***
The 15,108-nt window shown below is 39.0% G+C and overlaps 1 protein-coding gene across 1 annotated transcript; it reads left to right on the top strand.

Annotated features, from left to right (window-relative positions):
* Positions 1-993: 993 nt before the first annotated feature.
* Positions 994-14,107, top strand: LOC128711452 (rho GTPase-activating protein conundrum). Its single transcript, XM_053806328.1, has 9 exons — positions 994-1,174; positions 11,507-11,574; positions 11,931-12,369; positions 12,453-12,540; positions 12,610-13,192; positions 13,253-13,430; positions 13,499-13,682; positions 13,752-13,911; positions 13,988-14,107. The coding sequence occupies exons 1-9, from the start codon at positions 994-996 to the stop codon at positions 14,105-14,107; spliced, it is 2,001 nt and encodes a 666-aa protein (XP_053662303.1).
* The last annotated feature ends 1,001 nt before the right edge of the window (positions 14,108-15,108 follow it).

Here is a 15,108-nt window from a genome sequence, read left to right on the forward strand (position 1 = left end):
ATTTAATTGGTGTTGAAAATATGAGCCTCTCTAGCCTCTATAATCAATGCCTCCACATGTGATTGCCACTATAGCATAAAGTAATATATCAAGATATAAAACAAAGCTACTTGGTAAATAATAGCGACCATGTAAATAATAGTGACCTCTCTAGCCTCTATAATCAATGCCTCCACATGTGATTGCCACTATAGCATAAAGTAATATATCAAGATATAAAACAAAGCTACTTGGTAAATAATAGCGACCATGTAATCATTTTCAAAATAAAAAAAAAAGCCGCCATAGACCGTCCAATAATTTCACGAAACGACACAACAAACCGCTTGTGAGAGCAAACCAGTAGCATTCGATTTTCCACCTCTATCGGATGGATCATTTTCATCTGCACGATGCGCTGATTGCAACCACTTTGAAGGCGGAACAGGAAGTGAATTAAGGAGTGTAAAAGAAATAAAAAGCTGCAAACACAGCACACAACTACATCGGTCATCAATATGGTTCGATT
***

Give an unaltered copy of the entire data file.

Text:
The 15,108-nt window shown below is 39.0% G+C and overlaps 1 protein-coding gene across 1 annotated transcript; it reads left to right on the top strand.

Annotated features, from left to right (window-relative positions):
* Positions 1-993: 993 nt before the first annotated feature.
* Positions 994-14,107, top strand: LOC128711452 (rho GTPase-activating protein conundrum). Its single transcript, XM_053806328.1, has 9 exons — positions 994-1,174; positions 11,507-11,574; positions 11,931-12,369; positions 12,453-12,540; positions 12,610-13,192; positions 13,253-13,430; positions 13,499-13,682; positions 13,752-13,911; positions 13,988-14,107. The coding sequence occupies exons 1-9, from the start codon at positions 994-996 to the stop codon at positions 14,105-14,107; spliced, it is 2,001 nt and encodes a 666-aa protein (XP_053662303.1).
* The last annotated feature ends 1,001 nt before the right edge of the window (positions 14,108-15,108 follow it).

Here is a 15,108-nt window from a genome sequence, read left to right on the forward strand (position 1 = left end):
ATTTAATTGGTGTTGAAAATATGAGCCTCTCTAGCCTCTATAATCAATGCCTCCACATGTGATTGCCACTATAGCATAAAGTAATATATCAAGATATAAAACAAAGCTACTTGGTAAATAATAGCGACCATGTAAATAATAGTGACCTCTCTAGCCTCTATAATCAATGCCTCCACATGTGATTGCCACTATAGCATAAAGTAATATATCAAGATATAAAACAAAGCTACTTGGTAAATAATAGCGACCATGTAATCATTTTCAAAATAAAAAAAAAAGCCGCCATAGACCGTCCAATAATTTCACGAAACGACACAACAAACCGCTTGTGAGAGCAAACCAGTAGCATTCGATTTTCCACCTCTATCGGATGGATCATTTTCATCTGCACGATGCGCTGATTGCAACCACTTTGAAGGCGGAACAGGAAGTGAATTAAGGAGTGTAAAAGAAATAAAAAGCTGCAAACACAGCACACAACTACATCGGTCATCAATATGGTTCGATT